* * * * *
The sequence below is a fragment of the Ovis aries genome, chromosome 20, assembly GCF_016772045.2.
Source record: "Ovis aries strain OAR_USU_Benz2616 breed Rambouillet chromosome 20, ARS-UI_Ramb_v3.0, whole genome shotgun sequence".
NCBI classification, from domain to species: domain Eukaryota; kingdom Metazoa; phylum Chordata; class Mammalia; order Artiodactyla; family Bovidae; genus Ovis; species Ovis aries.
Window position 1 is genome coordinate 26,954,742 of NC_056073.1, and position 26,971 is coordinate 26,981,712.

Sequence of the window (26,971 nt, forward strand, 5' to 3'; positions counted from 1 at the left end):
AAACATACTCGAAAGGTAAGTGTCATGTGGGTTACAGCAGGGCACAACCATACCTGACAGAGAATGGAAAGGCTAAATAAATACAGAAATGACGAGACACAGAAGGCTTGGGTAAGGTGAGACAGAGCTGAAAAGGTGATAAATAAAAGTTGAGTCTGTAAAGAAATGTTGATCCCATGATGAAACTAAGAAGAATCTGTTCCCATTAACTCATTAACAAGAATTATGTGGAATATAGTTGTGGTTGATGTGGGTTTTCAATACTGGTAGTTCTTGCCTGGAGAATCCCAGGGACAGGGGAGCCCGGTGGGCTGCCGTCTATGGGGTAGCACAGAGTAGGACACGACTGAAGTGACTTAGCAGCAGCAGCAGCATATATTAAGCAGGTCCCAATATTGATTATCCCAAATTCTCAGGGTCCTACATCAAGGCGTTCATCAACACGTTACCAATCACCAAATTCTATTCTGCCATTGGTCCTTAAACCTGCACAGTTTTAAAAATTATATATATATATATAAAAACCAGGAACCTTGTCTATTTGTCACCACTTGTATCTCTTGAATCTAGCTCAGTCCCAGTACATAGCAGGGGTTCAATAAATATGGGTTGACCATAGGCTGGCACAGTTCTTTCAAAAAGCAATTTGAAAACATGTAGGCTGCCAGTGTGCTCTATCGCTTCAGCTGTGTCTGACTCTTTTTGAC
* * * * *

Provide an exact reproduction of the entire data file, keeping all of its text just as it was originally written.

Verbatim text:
The sequence below is a fragment of the Ovis aries genome, chromosome 20, assembly GCF_016772045.2.
Source record: "Ovis aries strain OAR_USU_Benz2616 breed Rambouillet chromosome 20, ARS-UI_Ramb_v3.0, whole genome shotgun sequence".
NCBI classification, from domain to species: domain Eukaryota; kingdom Metazoa; phylum Chordata; class Mammalia; order Artiodactyla; family Bovidae; genus Ovis; species Ovis aries.
Window position 1 is genome coordinate 26,954,742 of NC_056073.1, and position 26,971 is coordinate 26,981,712.

Sequence of the window (26,971 nt, forward strand, 5' to 3'; positions counted from 1 at the left end):
AAACATACTCGAAAGGTAAGTGTCATGTGGGTTACAGCAGGGCACAACCATACCTGACAGAGAATGGAAAGGCTAAATAAATACAGAAATGACGAGACACAGAAGGCTTGGGTAAGGTGAGACAGAGCTGAAAAGGTGATAAATAAAAGTTGAGTCTGTAAAGAAATGTTGATCCCATGATGAAACTAAGAAGAATCTGTTCCCATTAACTCATTAACAAGAATTATGTGGAATATAGTTGTGGTTGATGTGGGTTTTCAATACTGGTAGTTCTTGCCTGGAGAATCCCAGGGACAGGGGAGCCCGGTGGGCTGCCGTCTATGGGGTAGCACAGAGTAGGACACGACTGAAGTGACTTAGCAGCAGCAGCAGCATATATTAAGCAGGTCCCAATATTGATTATCCCAAATTCTCAGGGTCCTACATCAAGGCGTTCATCAACACGTTACCAATCACCAAATTCTATTCTGCCATTGGTCCTTAAACCTGCACAGTTTTAAAAATTATATATATATATATAAAAACCAGGAACCTTGTCTATTTGTCACCACTTGTATCTCTTGAATCTAGCTCAGTCCCAGTACATAGCAGGGGTTCAATAAATATGGGTTGACCATAGGCTGGCACAGTTCTTTCAAAAAGCAATTTGAAAACATGTAGGCTGCCAGTGTGCTCTATCGCTTCAGCTGTGTCTGACTCTTTTTGAC